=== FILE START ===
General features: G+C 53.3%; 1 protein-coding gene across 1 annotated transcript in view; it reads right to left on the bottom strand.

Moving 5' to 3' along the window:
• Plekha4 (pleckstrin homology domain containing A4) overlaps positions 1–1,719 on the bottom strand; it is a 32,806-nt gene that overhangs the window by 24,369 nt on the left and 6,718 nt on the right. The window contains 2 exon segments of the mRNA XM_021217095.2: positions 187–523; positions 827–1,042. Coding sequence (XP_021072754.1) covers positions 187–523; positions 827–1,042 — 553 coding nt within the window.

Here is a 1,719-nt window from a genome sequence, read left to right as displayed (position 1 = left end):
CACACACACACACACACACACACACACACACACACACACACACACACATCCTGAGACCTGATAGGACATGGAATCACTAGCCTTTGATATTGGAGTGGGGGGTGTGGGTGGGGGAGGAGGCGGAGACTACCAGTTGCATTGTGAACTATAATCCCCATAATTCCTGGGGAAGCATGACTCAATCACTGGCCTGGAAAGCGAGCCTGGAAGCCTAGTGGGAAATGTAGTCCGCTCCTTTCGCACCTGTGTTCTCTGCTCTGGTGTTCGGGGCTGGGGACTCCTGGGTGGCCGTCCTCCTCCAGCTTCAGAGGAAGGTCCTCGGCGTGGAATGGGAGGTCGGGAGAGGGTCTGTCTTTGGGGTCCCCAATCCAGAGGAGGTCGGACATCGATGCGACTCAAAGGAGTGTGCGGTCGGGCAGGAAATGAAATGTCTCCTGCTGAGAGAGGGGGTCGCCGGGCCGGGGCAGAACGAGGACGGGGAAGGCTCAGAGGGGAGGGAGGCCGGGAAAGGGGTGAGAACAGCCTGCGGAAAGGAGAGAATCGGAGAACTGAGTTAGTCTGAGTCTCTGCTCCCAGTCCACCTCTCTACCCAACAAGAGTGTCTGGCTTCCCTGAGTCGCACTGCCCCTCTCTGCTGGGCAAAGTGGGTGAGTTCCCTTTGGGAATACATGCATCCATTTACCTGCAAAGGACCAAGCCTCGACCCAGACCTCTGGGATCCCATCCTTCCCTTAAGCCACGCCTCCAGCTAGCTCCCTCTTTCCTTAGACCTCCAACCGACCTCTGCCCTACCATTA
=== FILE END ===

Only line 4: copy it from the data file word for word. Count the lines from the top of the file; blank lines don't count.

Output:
Here is a 1,719-nt window from a genome sequence, read left to right as displayed (position 1 = left end):